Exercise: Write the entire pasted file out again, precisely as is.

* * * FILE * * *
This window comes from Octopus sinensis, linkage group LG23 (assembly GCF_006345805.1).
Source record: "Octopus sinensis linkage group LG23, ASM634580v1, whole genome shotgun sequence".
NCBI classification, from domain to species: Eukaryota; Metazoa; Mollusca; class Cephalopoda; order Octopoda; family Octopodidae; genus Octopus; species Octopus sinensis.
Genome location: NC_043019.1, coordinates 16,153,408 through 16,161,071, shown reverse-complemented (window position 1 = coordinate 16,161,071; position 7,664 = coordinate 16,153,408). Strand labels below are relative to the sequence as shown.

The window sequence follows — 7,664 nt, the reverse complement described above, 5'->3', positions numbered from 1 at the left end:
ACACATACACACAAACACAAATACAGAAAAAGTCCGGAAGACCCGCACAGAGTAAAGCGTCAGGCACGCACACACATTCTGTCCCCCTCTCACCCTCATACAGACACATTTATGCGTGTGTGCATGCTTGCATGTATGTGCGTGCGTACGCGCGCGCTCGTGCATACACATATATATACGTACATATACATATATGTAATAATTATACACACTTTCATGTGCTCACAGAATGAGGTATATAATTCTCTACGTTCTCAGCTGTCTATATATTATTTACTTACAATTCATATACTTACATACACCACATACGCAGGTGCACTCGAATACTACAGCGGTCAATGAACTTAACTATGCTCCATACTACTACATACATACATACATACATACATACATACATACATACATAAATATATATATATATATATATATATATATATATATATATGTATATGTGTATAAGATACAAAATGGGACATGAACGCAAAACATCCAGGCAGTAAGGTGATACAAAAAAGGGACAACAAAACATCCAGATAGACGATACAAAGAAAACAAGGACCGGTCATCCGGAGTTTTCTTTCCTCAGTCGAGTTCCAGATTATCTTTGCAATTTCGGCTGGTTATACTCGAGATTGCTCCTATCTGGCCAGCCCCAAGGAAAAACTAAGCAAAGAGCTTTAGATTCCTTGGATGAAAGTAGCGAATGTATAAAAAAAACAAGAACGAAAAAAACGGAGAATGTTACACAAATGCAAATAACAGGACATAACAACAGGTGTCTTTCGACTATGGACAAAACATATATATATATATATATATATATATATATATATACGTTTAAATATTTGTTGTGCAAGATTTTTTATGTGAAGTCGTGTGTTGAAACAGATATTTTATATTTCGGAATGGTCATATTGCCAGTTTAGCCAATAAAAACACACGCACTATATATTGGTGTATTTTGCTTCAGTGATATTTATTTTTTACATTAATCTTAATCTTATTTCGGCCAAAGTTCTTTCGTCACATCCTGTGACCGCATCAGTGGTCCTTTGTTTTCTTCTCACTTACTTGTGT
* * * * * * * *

This window comes from Octopus sinensis, linkage group LG23 (assembly GCF_006345805.1).
Source record: "Octopus sinensis linkage group LG23, ASM634580v1, whole genome shotgun sequence".
NCBI classification, from domain to species: Eukaryota; Metazoa; Mollusca; class Cephalopoda; order Octopoda; family Octopodidae; genus Octopus; species Octopus sinensis.
Genome location: NC_043019.1, coordinates 16,153,408 through 16,161,071, shown reverse-complemented (window position 1 = coordinate 16,161,071; position 7,664 = coordinate 16,153,408). Strand labels below are relative to the sequence as shown.

The window sequence follows — 7,664 nt, the reverse complement described above, 5'->3', positions numbered from 1 at the left end:
ACACATACACACAAACACAAATACAGAAAAAGTCCGGAAGACCCGCACAGAGTAAAGCGTCAGGCACGCACACACATTCTGTCCCCCTCTCACCCTCATACAGACACATTTATGCGTGTGTGCATGCTTGCATGTATGTGCGTGCGTACGCGCGCGCTCGTGCATACACATATATATACGTACATATACATATATGTAATAATTATACACACTTTCATGTGCTCACAGAATGAGGTATATAATTCTCTACGTTCTCAGCTGTCTATATATTATTTACTTACAATTCATATACTTACATACACCACATACGCAGGTGCACTCGAATACTACAGCGGTCAATGAACTTAACTATGCTCCATACTACTACATACATACATACATACATACATACATACATACATACATAAATATATATATATATATATATATATATATATATATATATGTATATGTGTATAAGATACAAAATGGGACATGAACGCAAAACATCCAGGCAGTAAGGTGATACAAAAAAGGGACAACAAAACATCCAGATAGACGATACAAAGAAAACAAGGACCGGTCATCCGGAGTTTTCTTTCCTCAGTCGAGTTCCAGATTATCTTTGCAATTTCGGCTGGTTATACTCGAGATTGCTCCTATCTGGCCAGCCCCAAGGAAAAACTAAGCAAAGAGCTTTAGATTCCTTGGATGAAAGTAGCGAATGTATAAAAAAAACAAGAACGAAAAAAACGGAGAATGTTACACAAATGCAAATAACAGGACATAACAACAGGTGTCTTTCGACTATGGACAAAACATATATATATATATATATATATATATATATATATACGTTTAAATATTTGTTGTGCAAGATTTTTTATGTGAAGTCGTGTGTTGAAACAGATATTTTATATTTCGGAATGGTCATATTGCCAGTTTAGCCAATAAAAACACACGCACTATATATTGGTGTATTTTGCTTCAGTGATATTTATTTTTTACATTAATCTTAATCTTATTTCGGCCAAAGTTCTTTCGTCACATCCTGTGACCGCATCAGTGGTCCTTTGTTTTCTTCTCACTTACTTGTGT